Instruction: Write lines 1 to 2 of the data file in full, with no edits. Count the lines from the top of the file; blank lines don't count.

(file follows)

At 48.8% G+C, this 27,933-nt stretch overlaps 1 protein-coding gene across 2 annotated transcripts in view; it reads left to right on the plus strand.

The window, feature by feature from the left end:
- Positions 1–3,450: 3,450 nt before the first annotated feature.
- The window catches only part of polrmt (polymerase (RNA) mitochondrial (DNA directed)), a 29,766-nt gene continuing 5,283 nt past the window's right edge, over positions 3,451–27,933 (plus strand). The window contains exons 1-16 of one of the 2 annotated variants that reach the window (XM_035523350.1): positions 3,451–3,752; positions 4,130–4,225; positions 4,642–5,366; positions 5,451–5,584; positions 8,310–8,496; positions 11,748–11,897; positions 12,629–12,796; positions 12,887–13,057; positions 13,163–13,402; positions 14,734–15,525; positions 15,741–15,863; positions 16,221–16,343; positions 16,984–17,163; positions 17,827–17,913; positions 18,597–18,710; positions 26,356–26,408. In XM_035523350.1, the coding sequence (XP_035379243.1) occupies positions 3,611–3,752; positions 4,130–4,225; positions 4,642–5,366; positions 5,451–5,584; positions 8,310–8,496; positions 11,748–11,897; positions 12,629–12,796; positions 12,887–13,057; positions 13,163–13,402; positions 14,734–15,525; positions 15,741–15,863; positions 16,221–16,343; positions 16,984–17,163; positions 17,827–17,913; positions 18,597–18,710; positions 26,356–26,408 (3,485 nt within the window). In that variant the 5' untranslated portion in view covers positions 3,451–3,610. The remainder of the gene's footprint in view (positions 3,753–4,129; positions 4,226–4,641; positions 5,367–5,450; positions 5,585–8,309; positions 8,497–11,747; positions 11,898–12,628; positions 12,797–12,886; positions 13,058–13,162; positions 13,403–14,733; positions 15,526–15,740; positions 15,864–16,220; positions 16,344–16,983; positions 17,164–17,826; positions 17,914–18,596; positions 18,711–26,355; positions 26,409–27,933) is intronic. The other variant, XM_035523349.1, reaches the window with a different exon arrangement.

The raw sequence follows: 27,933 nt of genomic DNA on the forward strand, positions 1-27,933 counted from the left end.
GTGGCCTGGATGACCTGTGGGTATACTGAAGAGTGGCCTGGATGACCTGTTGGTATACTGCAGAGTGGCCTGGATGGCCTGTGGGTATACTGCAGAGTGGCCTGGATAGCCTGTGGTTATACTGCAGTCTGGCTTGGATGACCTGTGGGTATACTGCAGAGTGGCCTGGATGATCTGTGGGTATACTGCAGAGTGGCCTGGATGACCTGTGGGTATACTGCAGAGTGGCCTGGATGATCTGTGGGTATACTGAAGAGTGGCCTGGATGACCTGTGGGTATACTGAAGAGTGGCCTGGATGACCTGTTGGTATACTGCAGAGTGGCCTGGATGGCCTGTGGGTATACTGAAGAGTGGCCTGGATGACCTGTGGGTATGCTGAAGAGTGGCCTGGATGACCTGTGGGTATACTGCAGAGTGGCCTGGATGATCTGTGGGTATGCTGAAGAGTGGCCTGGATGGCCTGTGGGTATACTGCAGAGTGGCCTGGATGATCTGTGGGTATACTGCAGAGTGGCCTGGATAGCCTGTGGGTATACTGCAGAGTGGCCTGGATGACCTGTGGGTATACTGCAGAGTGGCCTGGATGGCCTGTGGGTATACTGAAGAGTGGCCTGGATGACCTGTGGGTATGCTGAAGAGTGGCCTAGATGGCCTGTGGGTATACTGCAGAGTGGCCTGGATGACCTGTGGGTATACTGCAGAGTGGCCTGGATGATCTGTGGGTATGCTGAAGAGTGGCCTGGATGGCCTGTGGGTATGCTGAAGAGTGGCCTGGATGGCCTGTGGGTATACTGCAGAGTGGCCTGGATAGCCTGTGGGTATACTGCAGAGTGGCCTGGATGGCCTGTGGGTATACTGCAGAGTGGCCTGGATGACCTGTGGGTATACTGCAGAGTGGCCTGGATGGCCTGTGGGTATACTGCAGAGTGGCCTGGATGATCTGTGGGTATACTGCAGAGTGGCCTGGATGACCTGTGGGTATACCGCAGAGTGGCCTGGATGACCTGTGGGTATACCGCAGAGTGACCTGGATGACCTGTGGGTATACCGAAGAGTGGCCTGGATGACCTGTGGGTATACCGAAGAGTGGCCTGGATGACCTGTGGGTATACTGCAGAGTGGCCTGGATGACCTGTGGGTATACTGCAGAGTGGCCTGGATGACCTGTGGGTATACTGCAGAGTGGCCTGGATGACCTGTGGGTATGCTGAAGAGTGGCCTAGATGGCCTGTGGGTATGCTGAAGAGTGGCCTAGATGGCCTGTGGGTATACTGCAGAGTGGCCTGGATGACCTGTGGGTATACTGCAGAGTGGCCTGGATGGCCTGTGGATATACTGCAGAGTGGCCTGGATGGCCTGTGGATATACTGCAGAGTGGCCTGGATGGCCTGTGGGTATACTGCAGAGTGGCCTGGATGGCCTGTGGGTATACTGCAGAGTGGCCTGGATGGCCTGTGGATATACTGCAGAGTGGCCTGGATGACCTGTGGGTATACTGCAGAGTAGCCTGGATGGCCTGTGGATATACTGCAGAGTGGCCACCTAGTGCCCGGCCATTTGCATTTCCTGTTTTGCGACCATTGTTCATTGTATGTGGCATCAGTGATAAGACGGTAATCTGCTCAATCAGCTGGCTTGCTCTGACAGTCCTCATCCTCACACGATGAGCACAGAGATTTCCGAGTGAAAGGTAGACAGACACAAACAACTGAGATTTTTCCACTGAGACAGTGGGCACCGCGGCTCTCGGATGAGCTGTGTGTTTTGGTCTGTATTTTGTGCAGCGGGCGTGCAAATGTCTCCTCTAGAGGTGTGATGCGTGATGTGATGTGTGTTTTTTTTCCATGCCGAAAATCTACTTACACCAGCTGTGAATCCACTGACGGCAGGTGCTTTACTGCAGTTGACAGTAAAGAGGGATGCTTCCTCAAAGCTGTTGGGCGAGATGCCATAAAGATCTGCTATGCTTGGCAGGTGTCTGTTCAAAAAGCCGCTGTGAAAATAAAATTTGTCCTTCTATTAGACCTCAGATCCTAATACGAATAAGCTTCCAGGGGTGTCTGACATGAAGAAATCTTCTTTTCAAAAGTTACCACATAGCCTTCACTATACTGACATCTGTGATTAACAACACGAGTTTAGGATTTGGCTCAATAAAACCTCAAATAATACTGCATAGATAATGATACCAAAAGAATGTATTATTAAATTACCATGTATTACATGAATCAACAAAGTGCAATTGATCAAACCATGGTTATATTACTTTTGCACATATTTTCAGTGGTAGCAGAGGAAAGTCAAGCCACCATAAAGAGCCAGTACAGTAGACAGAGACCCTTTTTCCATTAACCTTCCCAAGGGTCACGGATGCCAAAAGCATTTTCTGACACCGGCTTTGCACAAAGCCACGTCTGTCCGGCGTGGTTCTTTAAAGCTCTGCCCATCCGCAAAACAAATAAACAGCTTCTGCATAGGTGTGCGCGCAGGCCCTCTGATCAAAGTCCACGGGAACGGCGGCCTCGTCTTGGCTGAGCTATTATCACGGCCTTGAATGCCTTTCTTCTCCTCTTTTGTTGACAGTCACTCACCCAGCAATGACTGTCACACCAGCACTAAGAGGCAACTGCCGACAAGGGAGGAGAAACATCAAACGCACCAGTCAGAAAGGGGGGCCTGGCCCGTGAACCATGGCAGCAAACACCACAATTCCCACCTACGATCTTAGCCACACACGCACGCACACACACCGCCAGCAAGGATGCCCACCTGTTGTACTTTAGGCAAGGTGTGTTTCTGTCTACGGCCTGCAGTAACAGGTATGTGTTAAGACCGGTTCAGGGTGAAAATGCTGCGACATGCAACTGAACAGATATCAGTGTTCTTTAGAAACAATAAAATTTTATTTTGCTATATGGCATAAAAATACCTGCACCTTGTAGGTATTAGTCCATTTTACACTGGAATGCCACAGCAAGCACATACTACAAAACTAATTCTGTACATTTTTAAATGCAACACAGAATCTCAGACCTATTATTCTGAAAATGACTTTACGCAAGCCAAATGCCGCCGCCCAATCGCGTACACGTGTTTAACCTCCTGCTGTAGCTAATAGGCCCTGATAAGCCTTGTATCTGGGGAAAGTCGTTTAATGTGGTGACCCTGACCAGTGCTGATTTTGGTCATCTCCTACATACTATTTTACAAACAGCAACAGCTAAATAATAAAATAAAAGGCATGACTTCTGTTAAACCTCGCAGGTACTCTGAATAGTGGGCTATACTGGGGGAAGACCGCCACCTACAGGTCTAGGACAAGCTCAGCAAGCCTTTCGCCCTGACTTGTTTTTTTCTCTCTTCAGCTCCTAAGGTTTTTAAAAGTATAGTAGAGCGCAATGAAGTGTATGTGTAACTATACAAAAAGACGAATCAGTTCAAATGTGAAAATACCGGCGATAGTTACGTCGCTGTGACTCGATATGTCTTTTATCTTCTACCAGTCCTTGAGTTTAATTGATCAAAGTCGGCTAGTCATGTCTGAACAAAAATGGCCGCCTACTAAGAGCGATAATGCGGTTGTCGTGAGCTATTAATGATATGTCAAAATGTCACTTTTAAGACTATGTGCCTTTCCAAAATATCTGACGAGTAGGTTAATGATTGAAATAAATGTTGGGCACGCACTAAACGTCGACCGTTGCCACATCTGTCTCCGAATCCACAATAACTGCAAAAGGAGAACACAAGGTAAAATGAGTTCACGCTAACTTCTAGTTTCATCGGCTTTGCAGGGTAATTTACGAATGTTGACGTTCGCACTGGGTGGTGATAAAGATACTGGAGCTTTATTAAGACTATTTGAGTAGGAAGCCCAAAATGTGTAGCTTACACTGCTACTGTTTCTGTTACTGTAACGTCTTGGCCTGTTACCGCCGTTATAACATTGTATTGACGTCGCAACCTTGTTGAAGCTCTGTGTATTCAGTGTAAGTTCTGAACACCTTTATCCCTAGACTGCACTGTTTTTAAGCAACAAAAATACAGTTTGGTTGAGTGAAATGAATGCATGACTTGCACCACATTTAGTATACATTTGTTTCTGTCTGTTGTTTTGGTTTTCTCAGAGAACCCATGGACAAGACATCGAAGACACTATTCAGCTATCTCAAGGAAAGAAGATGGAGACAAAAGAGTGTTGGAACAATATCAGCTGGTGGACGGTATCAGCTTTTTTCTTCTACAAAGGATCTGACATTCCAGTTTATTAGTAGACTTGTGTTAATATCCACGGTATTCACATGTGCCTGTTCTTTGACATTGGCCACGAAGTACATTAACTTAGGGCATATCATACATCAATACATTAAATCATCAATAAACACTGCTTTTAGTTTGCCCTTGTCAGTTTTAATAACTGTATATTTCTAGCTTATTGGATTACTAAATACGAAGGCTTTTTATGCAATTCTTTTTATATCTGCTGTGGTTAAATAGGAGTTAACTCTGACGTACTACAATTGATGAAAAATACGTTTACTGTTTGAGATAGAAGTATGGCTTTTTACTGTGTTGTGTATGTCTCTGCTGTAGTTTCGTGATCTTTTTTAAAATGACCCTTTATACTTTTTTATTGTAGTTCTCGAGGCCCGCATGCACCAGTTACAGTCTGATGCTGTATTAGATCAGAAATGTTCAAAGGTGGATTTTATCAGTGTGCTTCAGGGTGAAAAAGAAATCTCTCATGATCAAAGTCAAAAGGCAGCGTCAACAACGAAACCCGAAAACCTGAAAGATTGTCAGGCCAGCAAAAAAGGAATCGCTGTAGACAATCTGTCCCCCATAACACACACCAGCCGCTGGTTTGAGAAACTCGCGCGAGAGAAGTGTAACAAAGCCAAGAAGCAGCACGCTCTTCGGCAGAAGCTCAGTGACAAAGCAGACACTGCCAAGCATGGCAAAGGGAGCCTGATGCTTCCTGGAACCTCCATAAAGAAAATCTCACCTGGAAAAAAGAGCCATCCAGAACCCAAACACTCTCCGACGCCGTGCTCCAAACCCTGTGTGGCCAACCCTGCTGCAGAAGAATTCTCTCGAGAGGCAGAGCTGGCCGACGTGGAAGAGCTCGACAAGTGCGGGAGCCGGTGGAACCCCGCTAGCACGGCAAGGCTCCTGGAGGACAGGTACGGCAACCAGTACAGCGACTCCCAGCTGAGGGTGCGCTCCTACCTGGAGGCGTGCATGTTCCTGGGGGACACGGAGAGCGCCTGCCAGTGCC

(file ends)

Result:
At 48.8% G+C, this 27,933-nt stretch overlaps 1 protein-coding gene across 2 annotated transcripts in view; it reads left to right on the plus strand.

The window, feature by feature from the left end: